Duane Chamberlain has been raising feed grains and cattle in California’s Sacramento Valley for more than a half-century.
But it’s only been in the last 20 years or so that he’s sought the help of nature itself.
Chamberlain, who owns a ranch and feed store in the heart of rural Yolo County and farms in numerous locations, began looking to beneficial birds to control the rodents and problem insects that can affect his crops.
Today, many of his fields have wooded edges that support over-wintering birds, and he reconfigured a slough on his property to be more attractive to California quail and pheasants.
Chamberlain says he has identified as many as 70 different birds on his ranch south of Woodland, where his Windmill Feed store sells the alfalfa, grass and oat hay he produces.
“I like the barn owls; they’re great,” Chamberlain told about 50 growers and wildlife professionals during a recent workshop at his ranch. “You have to be careful walking into a barn. They like to fly out and leave their little markings on you.”
A GROWING NUMBER
Chamberlain is among a growing number of farmers who are looking to birds as a natural means of controlling pests as state regulators cast an ever more wary eye on the use of chemical pesticides.
The concept of “economic ornithology” actually gained steam in the early 1900s as researchers looked closely at bird diets to learn which species were the most helpful, notes Jo Ann Baumgartner, executive director of the Watsonville, Calif.-based Wild Farm Alliance.
Over 700 academic papers were published, she says. Much of the work was tabled when pesticides were brought to market in the middle of the century. But in about 2000, “people started looking at birds as pest control partners,” she says.
Some birds are more helpful than others, explains Sara Kross, a program director at Columbia University’s Department of Ecology, Evolution and Environmental Biology. Songbirds in nest boxes or vegetative habitat are particularly good at insect control, while raptors in artificial perches, nest boxes or habitat help control other birds and rodents, she says in a worksheet handed out to growers. Herons and egrets attack rodents in flood-irrigated fields, she adds.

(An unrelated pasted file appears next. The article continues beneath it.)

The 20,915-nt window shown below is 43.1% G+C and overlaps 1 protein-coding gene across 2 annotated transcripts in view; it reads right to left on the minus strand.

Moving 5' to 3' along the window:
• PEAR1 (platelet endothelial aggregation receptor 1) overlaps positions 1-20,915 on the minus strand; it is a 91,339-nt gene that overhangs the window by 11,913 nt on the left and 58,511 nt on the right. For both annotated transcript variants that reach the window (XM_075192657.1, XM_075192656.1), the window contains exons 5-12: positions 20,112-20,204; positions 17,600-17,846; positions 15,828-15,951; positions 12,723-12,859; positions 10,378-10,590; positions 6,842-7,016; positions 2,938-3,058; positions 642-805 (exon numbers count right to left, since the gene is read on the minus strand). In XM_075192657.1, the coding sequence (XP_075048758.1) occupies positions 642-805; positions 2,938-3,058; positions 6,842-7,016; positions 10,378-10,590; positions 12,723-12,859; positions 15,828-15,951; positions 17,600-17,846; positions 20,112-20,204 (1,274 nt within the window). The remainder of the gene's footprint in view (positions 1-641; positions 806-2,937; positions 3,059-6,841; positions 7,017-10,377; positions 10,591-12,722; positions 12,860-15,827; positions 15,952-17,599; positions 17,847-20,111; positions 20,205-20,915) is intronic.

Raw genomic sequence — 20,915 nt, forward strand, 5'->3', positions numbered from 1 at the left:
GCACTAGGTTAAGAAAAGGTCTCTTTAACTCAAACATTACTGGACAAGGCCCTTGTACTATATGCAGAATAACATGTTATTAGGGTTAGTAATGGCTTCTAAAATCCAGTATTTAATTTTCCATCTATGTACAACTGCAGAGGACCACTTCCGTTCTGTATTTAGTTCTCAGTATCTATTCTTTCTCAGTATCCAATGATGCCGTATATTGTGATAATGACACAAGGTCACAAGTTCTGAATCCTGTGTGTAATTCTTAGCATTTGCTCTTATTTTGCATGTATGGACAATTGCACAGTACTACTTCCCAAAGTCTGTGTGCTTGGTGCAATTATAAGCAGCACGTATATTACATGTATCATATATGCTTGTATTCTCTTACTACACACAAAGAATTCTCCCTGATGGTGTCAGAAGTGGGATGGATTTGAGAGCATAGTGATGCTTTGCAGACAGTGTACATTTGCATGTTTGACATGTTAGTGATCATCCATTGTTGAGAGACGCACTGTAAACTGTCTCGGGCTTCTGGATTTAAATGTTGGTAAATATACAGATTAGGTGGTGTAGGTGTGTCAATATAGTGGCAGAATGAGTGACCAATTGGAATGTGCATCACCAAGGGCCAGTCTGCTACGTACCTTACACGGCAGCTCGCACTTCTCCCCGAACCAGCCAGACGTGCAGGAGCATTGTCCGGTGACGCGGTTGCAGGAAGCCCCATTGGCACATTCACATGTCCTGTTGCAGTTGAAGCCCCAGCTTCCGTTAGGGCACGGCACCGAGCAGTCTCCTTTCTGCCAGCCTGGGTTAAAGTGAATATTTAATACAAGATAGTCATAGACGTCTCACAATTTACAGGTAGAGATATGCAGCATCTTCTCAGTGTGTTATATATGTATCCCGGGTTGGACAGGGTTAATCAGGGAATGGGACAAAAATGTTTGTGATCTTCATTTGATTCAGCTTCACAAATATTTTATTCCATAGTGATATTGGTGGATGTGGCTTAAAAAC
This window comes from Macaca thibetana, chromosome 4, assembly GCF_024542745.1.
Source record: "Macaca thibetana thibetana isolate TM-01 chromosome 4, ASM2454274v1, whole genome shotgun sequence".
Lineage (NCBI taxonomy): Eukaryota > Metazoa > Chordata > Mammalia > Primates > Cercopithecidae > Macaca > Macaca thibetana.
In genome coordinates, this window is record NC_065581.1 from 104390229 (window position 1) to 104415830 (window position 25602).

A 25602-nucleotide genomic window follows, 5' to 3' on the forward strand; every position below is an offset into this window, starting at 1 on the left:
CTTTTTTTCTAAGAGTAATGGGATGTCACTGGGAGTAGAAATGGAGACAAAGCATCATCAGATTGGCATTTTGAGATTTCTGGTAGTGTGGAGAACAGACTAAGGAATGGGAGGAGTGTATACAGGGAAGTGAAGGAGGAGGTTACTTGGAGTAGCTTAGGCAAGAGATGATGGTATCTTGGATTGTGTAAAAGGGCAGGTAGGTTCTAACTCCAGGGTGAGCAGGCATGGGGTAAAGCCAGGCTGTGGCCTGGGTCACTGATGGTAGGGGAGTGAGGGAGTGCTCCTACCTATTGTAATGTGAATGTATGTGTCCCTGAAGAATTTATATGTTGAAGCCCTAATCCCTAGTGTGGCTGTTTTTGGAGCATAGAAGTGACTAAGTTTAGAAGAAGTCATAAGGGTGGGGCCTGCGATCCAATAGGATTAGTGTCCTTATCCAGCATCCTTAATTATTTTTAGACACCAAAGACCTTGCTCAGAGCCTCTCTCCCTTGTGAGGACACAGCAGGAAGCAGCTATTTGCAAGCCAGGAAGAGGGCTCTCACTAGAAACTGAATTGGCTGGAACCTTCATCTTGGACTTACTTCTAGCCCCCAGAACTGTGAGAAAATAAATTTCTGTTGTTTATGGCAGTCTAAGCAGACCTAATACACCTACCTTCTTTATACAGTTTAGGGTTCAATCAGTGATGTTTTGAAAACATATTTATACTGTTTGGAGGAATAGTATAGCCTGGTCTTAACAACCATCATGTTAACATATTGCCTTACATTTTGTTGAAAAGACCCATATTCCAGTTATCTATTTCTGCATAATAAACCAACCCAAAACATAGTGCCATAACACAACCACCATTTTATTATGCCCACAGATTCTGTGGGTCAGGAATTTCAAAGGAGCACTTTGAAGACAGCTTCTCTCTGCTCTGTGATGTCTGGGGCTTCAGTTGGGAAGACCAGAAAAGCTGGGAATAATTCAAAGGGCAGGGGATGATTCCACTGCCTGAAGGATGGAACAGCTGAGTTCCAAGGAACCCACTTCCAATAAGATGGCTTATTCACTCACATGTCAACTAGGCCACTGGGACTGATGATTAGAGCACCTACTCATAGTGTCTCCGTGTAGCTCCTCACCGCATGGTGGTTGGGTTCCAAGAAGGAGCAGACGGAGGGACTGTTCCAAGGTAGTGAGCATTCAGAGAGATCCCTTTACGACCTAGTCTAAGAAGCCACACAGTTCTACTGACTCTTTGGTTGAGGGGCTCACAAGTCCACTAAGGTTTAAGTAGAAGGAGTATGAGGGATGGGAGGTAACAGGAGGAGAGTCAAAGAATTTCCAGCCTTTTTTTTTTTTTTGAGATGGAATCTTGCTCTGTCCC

“In alfalfa, we found that birds decrease the number of alfalfa weevils, which is a major pest of alfalfa in this area,” Kross said during the Yolo County workshop. “The birds reduced their abundance by 33 percent.
“If you didn’t have birds, you’d have to deal with them by chemical means,” which can be “like looking for weevils in haystacks,” says Kross, who did postdoctoral research at the University of California-Davis and also taught at California State University-Sacramento.
Another helpful bird is the barn owl, she says. In studies, about 95 percent of the insects in barn owls’ stomachs were agricultural pests, she says.
“Barn owls are not super-picky about where they want to nest,” Kross says. “They like to nest in boxes made of wood.”
A recent survey found that 30 percent of boxes provided for the birds in Napa County were occupied, while as many as 70 percent in the Sacramento Valley were occupied, she says.
“Barn owls are an optimum predator of pest rodents because they don’t hate each other,” while other raptors are more territorial, Kross says.